The Libert Lunch show was WOW! Mostly music, but a good explanation of the gospel at the end and an incredible response. An altar call was given, and to make it clear, the Liberty Lunch was a heavy metal bar in downtown Austin. The altar call was given while the patrons were buying the beer. The guys from the band just stayed around and talked to people for a while after the show. It's always cool to see the musicians just being people. The best part of the show for me though was whenI walked to close to the mosh pit. I had battled my way up to a speaker for some good head banging, but nature called and as I walked to the restroom, I got plowed over by Paul Q-Pek, guitarist for one bad pig, my favorite band at the time. I had a great night.

Blogger Nancy Tyler said...

“Are Christians who go to my concerts that stupid or just that bad at listening?”

Hmm. Well, I’m still deciding which I am, Shaun. Maybe you’ll let me know after you’ve read my comments here.

What this blog entry communicates to me is: "those poor sheltered Christians don’t understand me. I AM A ROCK STAR.” And I think what it could fuel among those who are reading this blog entry and who do “get” the ministry intent in your music, is an elitist attitude toward others who don’t.

The thing about us humans is, not everybody can comprehend complexity or depth in song lyrics if they're exposed to them for the first time at a high-decibel, rocks-your-face-off concert. As the artist, you know what those lyrics are. And your message board devotees and some others know what they are. Count on your fingers and tell me how many people that makes out of a crowd of 100 or 600 or 2,000? If the rest of your audience can’t keep up with the words, it’s mostly entertainment that you’re giving them. Nothing wrong with that. Everybody loves to be entertained.

As you’ve observed, Christians don’t always perceive ministry when it is wrapped in a really entertaining package, though. And that’s especially true if you’re playing in a church or on a Christian ticket. Expectations are attached to locations. Open for Green Day or the Foo Fighters, play on a secular ticket, play in a secular venue and that audience won’t want to hear you talk from the stage, and they won’t care much about your lyrics either. Just make the music sound good.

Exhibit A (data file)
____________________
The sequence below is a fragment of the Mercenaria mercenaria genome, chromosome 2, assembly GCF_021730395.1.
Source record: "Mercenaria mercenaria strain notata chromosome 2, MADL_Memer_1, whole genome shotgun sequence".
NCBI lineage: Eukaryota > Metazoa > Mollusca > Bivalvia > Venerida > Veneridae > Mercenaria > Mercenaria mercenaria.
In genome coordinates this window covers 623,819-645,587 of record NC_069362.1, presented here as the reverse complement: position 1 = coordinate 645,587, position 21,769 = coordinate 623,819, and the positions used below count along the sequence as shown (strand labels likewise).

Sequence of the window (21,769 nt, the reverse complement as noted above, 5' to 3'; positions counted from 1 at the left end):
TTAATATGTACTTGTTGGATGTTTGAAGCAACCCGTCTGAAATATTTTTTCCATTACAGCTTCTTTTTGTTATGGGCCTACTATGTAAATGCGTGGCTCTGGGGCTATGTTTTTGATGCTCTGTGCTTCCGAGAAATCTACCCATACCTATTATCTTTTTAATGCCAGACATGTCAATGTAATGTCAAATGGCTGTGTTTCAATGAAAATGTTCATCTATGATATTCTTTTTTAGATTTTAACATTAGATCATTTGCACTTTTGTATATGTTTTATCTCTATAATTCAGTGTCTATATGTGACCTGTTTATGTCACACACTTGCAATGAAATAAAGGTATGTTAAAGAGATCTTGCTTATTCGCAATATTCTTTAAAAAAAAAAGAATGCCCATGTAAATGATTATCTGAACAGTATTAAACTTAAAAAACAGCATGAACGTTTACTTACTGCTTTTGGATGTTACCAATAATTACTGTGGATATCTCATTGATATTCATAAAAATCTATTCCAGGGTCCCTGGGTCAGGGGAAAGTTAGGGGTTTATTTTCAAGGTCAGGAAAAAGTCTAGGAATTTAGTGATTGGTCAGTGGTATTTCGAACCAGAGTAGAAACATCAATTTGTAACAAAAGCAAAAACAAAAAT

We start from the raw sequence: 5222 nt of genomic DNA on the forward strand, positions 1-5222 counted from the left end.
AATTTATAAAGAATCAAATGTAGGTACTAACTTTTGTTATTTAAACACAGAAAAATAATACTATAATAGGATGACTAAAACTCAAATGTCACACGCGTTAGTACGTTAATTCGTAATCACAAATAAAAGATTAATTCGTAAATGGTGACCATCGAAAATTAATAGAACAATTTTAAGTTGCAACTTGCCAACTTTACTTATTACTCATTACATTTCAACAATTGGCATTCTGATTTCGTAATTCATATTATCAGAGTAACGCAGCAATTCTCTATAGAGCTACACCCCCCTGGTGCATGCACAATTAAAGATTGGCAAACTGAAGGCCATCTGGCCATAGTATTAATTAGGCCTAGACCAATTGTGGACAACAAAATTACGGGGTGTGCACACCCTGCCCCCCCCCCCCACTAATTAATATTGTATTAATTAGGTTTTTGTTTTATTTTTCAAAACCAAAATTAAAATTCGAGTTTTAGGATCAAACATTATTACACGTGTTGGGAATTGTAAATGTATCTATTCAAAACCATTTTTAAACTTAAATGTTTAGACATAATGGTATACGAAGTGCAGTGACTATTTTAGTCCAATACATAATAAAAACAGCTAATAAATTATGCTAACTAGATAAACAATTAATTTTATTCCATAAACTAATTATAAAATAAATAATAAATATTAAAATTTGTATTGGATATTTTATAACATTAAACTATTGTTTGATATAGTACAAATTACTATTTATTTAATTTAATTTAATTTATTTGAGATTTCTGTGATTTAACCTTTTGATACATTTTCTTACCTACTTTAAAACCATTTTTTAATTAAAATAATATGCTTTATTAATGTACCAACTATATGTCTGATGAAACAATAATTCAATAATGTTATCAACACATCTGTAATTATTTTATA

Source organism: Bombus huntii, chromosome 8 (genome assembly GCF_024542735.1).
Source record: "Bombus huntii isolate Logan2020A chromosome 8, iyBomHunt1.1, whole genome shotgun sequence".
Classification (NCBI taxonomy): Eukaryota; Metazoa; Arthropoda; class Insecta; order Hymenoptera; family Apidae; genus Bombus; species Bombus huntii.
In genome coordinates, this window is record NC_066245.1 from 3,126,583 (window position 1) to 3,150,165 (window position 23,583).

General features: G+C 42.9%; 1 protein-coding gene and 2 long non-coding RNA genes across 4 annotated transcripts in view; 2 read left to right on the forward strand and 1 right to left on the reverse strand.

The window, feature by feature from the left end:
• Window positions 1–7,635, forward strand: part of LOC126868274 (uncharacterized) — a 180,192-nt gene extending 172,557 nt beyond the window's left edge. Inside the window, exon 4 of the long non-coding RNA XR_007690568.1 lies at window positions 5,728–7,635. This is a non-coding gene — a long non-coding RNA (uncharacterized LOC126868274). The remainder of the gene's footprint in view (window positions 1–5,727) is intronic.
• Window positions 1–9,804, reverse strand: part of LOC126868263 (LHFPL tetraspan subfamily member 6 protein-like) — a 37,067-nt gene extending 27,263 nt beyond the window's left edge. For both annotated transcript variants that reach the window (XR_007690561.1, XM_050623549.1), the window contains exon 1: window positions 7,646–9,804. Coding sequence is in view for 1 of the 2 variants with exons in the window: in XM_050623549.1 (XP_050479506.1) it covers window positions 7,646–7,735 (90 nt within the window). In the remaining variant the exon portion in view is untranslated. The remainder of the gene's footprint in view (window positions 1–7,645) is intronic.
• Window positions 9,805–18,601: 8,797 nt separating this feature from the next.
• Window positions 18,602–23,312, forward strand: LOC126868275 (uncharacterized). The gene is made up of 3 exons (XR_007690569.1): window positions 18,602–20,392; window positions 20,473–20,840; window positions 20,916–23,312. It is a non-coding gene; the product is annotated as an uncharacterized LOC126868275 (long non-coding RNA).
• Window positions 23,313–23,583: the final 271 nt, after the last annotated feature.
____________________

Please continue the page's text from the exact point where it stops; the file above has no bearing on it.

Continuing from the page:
You can be that kind of artist if you want. But if you choose to continue delivering the kind of sharp writing and thinking that draws people like me to your work, and if you’re already known through your solo shows and online writings as someone who has a lot of valuable things to say, consider that people are accustomed to, and might want to hear more from you than an entertaining night of songs with lyrics that they may or may not be able to catch. Though it may have come across as offensive to you, what that fan said to you after the show was a compliment in disguise. She valued your words and thoughts so much that she wanted to hear more of them.

I’ve noticed over the years that sometimes your thinking can take on an “either-or” quality. In this case, you seem to think that either you have to talk between EVERY song or that you shouldn’t really have to talk at all because the music should speak for itself. But I wonder if there might be something in between those extremes. Talking a little more, but not between every song? Or explaining that for this show, you’re going to talk less and you then get them revved up to let go and enjoy the concert experience? This way, you have answered their expectations, and you've set them free to enjoy themselves. Be gentle, sometimes we Christians need a little help and a little permission to do that. :)

Go ahead and be frustrated that many kids and adults enmeshed in the Christian subculture can't easily let go and have fun. I agree with your frustration; I was one of those kids and I miss the crazy screaming years I didn’t experience as a teenager. But ranting about how obtuse and sheltered the Christians are who go to your concerts doesn’t seem like the most loving or effective ministry attitude to me.


Blogger GrovesFan said...

I've never even heard of the "Foo Fighters" or "Green Day" either for that matter and MTV is blocked at my house. Sheltered, yes, by choice. I like when you talk during your shows Shaun. It gives the audience a deeper look inside you and also provides for some awesome humor! However, I'll say that I'm looking forward to actually meeting you in person when you come to Grand Forks and getting to know you better. Attending the show will be that much more awesome when I can sit back, listen, and say, "yeah, I get it. We talked about that earlier."


Blogger stephen said...

i think talking has it's proper place. ive had the opportunity to see artists like kendall payne and sarah masen play and they've both seemed to be deliberate in their explanation of songs. not necessarily of Jesus, but of their songs. now keep in mind, that they were playing smaller venues and weren't maxing out the speakers. but i think that's cool. i think it's also cool to talk about Jesus.